Architect and lighting designer;
Born: March 2, 1958; Died: June 18, 2012.
Jonathan Speirs, who has died aged 54 of cancer, was an architect who came to specialise in lighting. He was one of the world's leading exponents in the field of lighting design, and he leaves a remarkable legacy in the built environment and in the profession.
Born in Scotland, he moved around the UK as a child, as the family followed his father's positions in hotel management. After settling in the west of Scotland, he was educated at Bearsden Academy, then trained in architecture at the Scott Sutherland School of Architecture, Aberdeen, and Edinburgh College of Art.
As a student, his lifelong enthusiasm for live music led him to become involved in lighting and pyrotechnics for friends' bands, and to take part-time jobs crewing at local venues. The worlds of architecture and entertainment were to merge in his realisation that light was at the centre of his interest in buildings and their environment.
In 1984, while completing his studies, he co-founded Lighting Design Partnership. The company went on to become a hugely successful leader in the still-nascent profession of architectural lighting design, completing a hugely varied portfolio of projects throughout Europe and beyond.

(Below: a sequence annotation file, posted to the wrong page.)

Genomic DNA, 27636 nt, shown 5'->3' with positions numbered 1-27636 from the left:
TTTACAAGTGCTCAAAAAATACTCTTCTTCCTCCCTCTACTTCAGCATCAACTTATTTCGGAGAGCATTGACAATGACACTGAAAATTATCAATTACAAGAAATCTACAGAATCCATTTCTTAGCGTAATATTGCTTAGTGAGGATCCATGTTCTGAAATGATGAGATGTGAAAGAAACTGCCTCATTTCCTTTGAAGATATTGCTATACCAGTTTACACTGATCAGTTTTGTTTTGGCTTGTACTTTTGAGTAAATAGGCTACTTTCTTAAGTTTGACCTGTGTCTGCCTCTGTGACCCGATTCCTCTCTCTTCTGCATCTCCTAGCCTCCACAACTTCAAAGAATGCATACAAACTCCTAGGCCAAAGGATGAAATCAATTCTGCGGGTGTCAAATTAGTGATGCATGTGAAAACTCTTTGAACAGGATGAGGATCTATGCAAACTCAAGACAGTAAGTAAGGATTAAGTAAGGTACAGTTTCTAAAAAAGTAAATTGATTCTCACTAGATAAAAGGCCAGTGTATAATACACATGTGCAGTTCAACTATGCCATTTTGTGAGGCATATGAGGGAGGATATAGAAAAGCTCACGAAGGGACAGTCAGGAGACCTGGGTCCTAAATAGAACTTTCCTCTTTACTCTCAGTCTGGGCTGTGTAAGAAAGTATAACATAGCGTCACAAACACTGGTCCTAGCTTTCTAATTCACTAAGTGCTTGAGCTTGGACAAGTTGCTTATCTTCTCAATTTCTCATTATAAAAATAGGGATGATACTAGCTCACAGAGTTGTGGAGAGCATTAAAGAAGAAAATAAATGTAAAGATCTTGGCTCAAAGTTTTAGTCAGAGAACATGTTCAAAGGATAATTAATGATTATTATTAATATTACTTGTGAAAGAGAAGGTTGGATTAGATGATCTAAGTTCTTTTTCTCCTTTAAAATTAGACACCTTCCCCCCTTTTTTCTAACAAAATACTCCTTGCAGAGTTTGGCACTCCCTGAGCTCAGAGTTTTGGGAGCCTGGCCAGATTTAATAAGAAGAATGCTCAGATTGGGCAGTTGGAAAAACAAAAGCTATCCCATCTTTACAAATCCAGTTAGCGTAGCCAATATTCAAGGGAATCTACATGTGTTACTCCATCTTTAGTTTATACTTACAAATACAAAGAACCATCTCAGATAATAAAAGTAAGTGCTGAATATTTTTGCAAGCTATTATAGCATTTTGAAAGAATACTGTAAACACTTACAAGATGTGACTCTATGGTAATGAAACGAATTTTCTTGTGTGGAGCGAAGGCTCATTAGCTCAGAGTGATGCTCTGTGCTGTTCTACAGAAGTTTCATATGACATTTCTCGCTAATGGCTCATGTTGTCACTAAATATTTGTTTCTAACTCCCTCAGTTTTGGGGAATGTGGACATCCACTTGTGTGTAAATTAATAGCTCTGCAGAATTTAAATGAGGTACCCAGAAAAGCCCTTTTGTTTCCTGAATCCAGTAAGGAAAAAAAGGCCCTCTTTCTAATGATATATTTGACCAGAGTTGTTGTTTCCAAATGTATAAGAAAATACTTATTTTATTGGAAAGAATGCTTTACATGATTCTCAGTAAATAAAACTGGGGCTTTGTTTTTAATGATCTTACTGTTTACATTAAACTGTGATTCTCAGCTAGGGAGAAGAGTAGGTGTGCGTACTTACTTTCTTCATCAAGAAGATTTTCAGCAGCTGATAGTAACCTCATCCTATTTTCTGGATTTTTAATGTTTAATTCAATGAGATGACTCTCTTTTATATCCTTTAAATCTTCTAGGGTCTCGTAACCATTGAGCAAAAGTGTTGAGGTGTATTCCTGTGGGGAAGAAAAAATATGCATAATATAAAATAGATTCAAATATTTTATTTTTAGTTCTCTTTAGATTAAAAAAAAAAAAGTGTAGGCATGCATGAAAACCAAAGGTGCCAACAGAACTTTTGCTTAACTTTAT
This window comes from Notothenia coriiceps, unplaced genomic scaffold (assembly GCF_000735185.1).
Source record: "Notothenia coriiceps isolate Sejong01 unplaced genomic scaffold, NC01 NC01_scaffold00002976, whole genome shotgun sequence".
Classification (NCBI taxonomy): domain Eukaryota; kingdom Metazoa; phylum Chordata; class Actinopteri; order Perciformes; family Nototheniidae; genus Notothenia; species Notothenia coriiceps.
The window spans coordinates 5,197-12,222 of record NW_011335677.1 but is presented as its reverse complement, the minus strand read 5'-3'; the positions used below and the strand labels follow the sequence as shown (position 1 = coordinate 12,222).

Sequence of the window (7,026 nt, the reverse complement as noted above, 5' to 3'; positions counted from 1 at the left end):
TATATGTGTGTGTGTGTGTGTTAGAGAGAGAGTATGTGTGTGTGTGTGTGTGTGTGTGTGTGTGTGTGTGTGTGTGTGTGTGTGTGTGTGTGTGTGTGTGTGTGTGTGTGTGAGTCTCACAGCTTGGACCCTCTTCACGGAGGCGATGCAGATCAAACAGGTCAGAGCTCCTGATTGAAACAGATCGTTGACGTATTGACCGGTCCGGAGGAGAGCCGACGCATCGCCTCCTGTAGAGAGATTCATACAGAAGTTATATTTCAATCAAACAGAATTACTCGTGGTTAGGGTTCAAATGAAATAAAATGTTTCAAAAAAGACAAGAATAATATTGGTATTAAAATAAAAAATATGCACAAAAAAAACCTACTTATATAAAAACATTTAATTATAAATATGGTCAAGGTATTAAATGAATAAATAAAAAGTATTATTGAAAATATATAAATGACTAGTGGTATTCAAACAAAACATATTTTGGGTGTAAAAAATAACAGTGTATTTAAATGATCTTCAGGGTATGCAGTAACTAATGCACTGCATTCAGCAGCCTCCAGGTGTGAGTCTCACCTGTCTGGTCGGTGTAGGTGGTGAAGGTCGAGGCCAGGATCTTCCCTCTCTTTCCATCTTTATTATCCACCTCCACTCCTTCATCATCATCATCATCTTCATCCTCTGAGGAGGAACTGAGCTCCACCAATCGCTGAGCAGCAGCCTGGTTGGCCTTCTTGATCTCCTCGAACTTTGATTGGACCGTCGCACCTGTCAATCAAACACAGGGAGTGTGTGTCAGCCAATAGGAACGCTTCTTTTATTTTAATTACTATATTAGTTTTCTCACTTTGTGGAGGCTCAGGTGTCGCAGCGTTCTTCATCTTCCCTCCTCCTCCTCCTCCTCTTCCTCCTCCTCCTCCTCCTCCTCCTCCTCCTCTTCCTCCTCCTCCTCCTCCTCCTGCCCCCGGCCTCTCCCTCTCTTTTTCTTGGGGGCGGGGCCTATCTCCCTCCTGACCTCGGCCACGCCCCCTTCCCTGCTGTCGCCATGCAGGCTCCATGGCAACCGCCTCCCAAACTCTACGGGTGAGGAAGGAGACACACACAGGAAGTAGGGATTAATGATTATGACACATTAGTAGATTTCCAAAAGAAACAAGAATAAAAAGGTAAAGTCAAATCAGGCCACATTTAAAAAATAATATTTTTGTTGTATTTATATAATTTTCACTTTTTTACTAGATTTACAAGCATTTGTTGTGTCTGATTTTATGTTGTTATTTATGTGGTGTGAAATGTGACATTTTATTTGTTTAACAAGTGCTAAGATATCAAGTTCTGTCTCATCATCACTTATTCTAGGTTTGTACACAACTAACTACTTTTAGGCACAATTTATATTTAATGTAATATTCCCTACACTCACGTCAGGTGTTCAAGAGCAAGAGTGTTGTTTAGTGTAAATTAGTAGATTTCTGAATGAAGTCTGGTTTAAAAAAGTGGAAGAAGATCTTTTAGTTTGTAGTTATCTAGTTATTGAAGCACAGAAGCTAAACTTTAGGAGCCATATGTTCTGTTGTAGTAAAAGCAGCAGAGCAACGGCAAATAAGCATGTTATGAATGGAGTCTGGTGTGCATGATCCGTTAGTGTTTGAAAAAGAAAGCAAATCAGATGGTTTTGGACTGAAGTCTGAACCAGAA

In 1992 he left to form Jonathan Speirs and Associates, shortly followed by Speirs and Major Associates in partnership with Mark Major. The two firms eventually became what is now Speirs + Major, recently named Lighting Design Practice of the Decade at the 10th annual Lighting Design Awards.
The practice has won many awards in the UK and internationally for its diverse projects, including an unprecedented consecutive hat trick of the Radiance Award from the International Association of Lighting Designers.